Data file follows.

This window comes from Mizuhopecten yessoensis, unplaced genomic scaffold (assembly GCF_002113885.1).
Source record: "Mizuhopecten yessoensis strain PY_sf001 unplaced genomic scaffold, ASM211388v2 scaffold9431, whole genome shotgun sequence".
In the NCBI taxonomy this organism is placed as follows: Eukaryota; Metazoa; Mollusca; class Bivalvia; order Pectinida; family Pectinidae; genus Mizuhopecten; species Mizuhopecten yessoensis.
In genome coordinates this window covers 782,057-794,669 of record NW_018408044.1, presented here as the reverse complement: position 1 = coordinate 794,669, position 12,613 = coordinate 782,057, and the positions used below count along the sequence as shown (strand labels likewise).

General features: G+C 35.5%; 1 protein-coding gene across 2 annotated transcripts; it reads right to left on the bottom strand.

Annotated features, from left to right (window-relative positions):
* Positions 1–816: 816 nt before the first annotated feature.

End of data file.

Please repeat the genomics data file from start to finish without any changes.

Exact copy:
This window comes from Mizuhopecten yessoensis, unplaced genomic scaffold (assembly GCF_002113885.1).
Source record: "Mizuhopecten yessoensis strain PY_sf001 unplaced genomic scaffold, ASM211388v2 scaffold9431, whole genome shotgun sequence".
In the NCBI taxonomy this organism is placed as follows: Eukaryota; Metazoa; Mollusca; class Bivalvia; order Pectinida; family Pectinidae; genus Mizuhopecten; species Mizuhopecten yessoensis.
In genome coordinates this window covers 782,057-794,669 of record NW_018408044.1, presented here as the reverse complement: position 1 = coordinate 794,669, position 12,613 = coordinate 782,057, and the positions used below count along the sequence as shown (strand labels likewise).

General features: G+C 35.5%; 1 protein-coding gene across 2 annotated transcripts; it reads right to left on the bottom strand.

Annotated features, from left to right (window-relative positions):
* Positions 1–816: 816 nt before the first annotated feature.